James Kwak at Baseline Scenario writes about wealth inequality and supports systematic redistribution. And Steve Roth wrote on this too at Angry Bear.
What is the propensity to consume by capital income? Well, for every dollar of capital income, roughly 18% is being spent on consumption. (15% effective tax rate, 67% savings rate)
What is the propensity to consume of labor income? Well, for every dollar of labor income, roughly 85% is being spent on consumption. (10% effective tax rate, 5% savings rate)
So, what does it mean in an economy with a real GDP around $16 trillion that labor share of income has fallen by 6.8% since 2007? Well, 6.8% of %16 trillion is $1.088 trillion. If that money was in the hands of labor income, $925 billion of it would be spent on consumption. However, that money is in the hands of capital income, so only $196 billion of it is spent on consumption.
The difference is $729 billion less being spent on consumption.
"The CBO’s own data show this as a current output gap of $754 billion."
The fall in labor share looks to have accounted for almost all of the fall in potential output.
Update note: Real GDP is made up of consumption, net government spending, investment and net exports. Yet, total real GDP is split into labor share and capital share. Thus consumption, net government spending, investment and net exports are all contained within the split between labor and capital shares. An increase in capital share lowers consumption and is hopefully made up for in increased investment. Investment was $2.639 trillion in 1st quarter 2007 (real 2009 dollars). It was $2.656 trillion in 4th quarter 2013. An increase of $17 billion in real terms. So increased capital share did not lead to a significant increase in investment. The rich are richer, but real GDP has fallen.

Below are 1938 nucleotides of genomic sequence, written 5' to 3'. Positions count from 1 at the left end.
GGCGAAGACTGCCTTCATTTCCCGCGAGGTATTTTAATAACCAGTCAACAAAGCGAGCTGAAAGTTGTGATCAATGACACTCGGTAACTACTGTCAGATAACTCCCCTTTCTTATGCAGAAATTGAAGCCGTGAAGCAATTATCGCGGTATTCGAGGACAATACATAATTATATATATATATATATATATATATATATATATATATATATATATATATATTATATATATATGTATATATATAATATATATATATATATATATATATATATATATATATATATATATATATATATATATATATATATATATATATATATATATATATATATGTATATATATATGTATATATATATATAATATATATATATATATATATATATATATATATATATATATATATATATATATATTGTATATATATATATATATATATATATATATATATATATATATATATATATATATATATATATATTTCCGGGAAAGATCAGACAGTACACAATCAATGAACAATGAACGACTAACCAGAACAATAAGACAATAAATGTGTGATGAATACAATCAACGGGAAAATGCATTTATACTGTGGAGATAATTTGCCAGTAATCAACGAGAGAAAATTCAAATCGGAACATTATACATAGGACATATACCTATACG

Yes, potential output is lower than people thought, much lower.
I have been saying for almost a year that potential output is lower. (link 1, link 2) Commentators on Mark Thoma’s blog thought I was nuts. Mark Thoma himself did not agree with me. Mark Thoma now offers one explanation to his class that the cause could be hysteresis, where long periods of unemployment make the economy more sluggish. But Eric Morath contradicts that view…
“The finding backs an emerging view that the relatively weak recovery is due to more than just the deep recession. Economists appear to have not accurately projected the impact of a number of trends, including demographic shifts and changes in the number hours worked per week, that were taking shape even before the recession took hold.”
Even David Beckworth recently (January 17th) wrote about natural interest rates and concluded using the Finance-neutral method that the output gap was still large.
“We cannot directly observe the natural interest rate, but there is evidence of ongoing slack in the economy. And since slack–or a negative output gap–is a key determinant of the short-run natural interest rate, it is reasonable to believe the natural interest rate has been depressed over the past five years.”
Even Paul Krugman believed potential output was little changed from before the crisis…
“…potential output is defined as the highest level of output consistent with stable low inflation. If you want to claim that an economy has grown unsustainably above potential, you need to show me the accelerating inflation.” (link)
“potential GDP is a measure of how much the economy can produce, not of how much people want to spend.” (link)
Yet, he makes a mistake. True potential does depend on how much money people have to spend. If not, then why doesn’t Chinese firms sell more to their domestic population? Well, it’s because people in the US have more purchasing potential.
As for inflation, if production is healthier than how much people have to spend, inflation will be muted. We live in a world of under consumption from fallen labor share in advanced countries. Europe and the US are concerned about weakening inflation.
Krugman needs to acknowledge the weakness in his potential output concept. He would have been able to foresee the reality of a small output gap.